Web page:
Are there raccoons in your garden?
Imagine that you are planning to plant a garden in springtime. You clear the soil of grass and weeds, sift out the rocks, fold in some manure or composted material to enrich the soil. You then plant seeds for squash, peppers, maybe some heirloom carrots. You water the garden and then wait for the seeds to sprout, hoping for a glorious bounty of veggies in a couple of months. But you forgot that there are raccoons, rabbits, and deer in the neighborhood, creatures eager to eat your work. Sprouts come up, leaves, then young vegetables—only to disappear overnight after a raccoon or rabbit feast. So it goes with the garden you call bowel flora: you prepare the “soil,” plant the seeds (probiotics and fermented foods), then “water” and “fertilize” the garden (prebiotic fibers). You don’t have raccoons or rabbits in your intestinal tract, of course, but you have many other factors that, in effect, wreak havoc on your intestinal garden of microorganisms that protect you and your health. The factors that disrupt intestinal microorganisms are not herbivorous creatures but take the form of: Chlorinated/fluoridated drinking water—Municipal drinking water is chlorinated (and, more commonly today, chlorinated with the more persistent chloramine, not chlorine, that cannot be boiled off) to prevent bacterial and protozoal diseases, fluoridated on the (faulty) assumption that it prevents tooth decay, but these two potent halogenated antimi...
Publication date: August 2020Source: Journal of Functional Foods, Volume 71Author(s): Mohammad Zeinali Khosroshahi, Omid Asbaghi, Sajjad Moradi, Mahnaz Rezaei kelishadi, Mojtaba Kaviani, Mahnaz Mardani, Cyrus Jalili
Publication date: Available online 30 May 2020Source: Brain, Behavior, and ImmunityAuthor(s): Julie Lasselin, Sven Benson, Johannes Hebebrand, Karoline Boy, Vera Weskamp, Analena Handke, Till Hasenberg, Miriam Remy, Manuel Föcker, Meike Unteroberdörster, Alexandra Brinkhoff, Harald Engler, Manfred Schedlowski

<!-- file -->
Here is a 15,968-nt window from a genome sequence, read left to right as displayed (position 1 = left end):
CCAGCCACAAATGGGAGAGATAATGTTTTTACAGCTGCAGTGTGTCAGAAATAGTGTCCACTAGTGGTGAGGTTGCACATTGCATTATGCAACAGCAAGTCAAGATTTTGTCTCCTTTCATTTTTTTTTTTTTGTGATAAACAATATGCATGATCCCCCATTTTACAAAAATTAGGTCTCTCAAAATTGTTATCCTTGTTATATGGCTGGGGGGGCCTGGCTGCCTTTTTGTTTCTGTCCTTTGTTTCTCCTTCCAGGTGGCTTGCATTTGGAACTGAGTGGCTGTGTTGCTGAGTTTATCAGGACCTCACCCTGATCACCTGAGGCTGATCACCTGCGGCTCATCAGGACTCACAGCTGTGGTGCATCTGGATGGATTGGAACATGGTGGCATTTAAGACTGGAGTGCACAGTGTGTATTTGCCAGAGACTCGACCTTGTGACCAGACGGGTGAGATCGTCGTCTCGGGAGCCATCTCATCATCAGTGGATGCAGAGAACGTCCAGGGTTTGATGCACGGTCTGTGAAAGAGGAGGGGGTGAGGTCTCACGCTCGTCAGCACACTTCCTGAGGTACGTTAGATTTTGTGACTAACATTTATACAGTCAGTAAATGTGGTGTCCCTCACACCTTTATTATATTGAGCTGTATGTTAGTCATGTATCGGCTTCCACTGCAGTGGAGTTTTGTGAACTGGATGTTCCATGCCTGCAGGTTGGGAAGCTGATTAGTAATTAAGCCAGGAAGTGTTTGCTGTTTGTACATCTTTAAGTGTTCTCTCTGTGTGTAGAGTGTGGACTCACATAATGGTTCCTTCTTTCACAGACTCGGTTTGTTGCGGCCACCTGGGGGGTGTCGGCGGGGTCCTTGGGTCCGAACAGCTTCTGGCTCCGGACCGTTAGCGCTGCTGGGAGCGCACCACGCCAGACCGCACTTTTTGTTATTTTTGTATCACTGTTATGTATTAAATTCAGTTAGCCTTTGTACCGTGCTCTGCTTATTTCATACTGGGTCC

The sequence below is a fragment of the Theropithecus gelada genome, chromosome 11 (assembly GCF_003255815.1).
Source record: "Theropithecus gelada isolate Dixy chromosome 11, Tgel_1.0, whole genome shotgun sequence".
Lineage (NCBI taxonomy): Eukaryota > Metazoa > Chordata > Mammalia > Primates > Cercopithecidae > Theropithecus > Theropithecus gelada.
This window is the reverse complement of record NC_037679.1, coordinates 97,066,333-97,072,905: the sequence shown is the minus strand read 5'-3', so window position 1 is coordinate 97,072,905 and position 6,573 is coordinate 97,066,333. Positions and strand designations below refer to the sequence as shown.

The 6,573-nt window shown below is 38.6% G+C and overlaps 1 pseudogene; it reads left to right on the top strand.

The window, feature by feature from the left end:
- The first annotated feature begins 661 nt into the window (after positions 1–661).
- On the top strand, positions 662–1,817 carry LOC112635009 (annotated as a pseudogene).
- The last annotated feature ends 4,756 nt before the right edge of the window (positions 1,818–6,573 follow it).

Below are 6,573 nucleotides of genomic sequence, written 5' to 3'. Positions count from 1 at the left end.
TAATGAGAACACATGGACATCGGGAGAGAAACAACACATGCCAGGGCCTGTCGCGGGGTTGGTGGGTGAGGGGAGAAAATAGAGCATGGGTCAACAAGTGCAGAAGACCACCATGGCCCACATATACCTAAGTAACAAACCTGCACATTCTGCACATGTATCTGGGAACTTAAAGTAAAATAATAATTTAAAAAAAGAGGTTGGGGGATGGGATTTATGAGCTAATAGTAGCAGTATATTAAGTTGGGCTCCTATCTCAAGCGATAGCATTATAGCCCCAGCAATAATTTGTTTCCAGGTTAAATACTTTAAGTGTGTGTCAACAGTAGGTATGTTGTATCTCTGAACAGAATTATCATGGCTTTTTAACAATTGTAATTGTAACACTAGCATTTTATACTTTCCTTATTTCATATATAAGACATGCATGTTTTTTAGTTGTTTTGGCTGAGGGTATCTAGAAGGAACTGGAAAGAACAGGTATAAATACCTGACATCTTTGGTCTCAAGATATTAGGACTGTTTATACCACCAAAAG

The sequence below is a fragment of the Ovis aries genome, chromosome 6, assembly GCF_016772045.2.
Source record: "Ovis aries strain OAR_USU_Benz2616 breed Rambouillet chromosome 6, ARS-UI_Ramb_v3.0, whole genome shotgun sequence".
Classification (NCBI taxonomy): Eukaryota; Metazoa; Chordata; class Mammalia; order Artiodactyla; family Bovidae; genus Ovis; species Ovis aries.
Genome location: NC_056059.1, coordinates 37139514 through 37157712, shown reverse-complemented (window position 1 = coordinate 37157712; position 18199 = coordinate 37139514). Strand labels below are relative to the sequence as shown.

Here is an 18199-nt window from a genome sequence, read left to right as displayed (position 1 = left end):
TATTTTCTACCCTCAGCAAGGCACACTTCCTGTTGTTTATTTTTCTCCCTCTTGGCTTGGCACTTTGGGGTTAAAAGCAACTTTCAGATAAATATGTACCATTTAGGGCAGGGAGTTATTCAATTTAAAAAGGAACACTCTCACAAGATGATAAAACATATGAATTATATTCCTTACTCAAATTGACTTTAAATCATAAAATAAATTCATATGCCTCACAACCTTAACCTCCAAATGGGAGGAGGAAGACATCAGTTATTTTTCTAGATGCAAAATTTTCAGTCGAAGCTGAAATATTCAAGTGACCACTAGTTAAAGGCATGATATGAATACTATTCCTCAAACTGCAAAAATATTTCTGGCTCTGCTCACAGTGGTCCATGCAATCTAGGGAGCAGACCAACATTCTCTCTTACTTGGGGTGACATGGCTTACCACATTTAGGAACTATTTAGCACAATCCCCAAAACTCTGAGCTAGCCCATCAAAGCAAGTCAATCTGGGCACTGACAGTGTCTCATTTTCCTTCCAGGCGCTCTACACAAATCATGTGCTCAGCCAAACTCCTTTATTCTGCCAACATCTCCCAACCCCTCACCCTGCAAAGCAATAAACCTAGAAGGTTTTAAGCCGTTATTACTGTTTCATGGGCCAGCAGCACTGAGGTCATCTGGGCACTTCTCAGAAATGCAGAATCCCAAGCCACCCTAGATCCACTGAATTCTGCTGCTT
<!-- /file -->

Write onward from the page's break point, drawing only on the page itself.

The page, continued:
Publication date: Available online 30 May 2020Source: Journal of the Formosan Medical AssociationAuthor(s): Jia-Kang Wang, Tzu-Lun Huang, Pei-Yao Chang
Publication date: Available online 30 May 2020Source: Comparative Immunology, Microbiology and Infectious DiseasesAuthor(s): Mariola Bochniarz, Marek Szczubiał, Piotr Brodzki, Leszek Krakowski, Roman Dąbrowski
Publication date: Available online 30 May 2020Source: Molecular MetabolismAuthor(s): Veronika Leiss, Annika Schönsiegel, Thorsten Gnad, Johannes Kerner, Jyotsna Kaur, Tina Sartorius, Jürgen Machann, Fritz Schick, Lutz Birnbaumer, Hans-Ulrich Häring, Alexander Pfeifer, Bernd Nürnberg
Publication date: Available online 30 May 2020Source: Diabetes &Metabolic Syndrome: Clinical Research &ReviewsAuthor(s): Hema S. Gopalan, Anoop Misra
Publication date: Available online 30 May 2020Source: Diabetes &Metabolic Syndrome: Clinical Research &ReviewsAuthor(s): Sachin Atre, Sona Deshmukh, Manjusha Kulkarni
Publication date: 15 September 2020Source: Journal of Ethnopharmacology, Volume 259Author(s): Junnan Ma, Xianglong Meng, Yi Liu, Cheng Yin, Tong Zhang, Piao Wang, Yong-Ki Park, Hyo Won Jung
Publication date: August 2020Source: Biomedicine &Pharmacotherapy, Volume 128Author(s): Tian-Tian Liu, Xiao-Tian Liu, Qing-Xi Chen, Yan Shi
Osborne H Abstract The calcium-sensing receptor (CaSR) is a class C G protein-coupled receptor that responds to multiple endogenous agonists and allosteric modulators, including divalent and trivalent cations, L-amino acids, γ-glutamyl peptides, polyamines, polycationic peptides, and protons. The CaSR plays a critical role in extracellular calcium (Ca2+ o) homeostasis, as demonstrated by the many naturally occurring mutations in the CaSR or its signaling partners that cause Ca2+ o homeostasis disorders. However, CaSR tissue expression in mammals is broad and includes tissues unrelated to Ca2+ o homeostasis, ...
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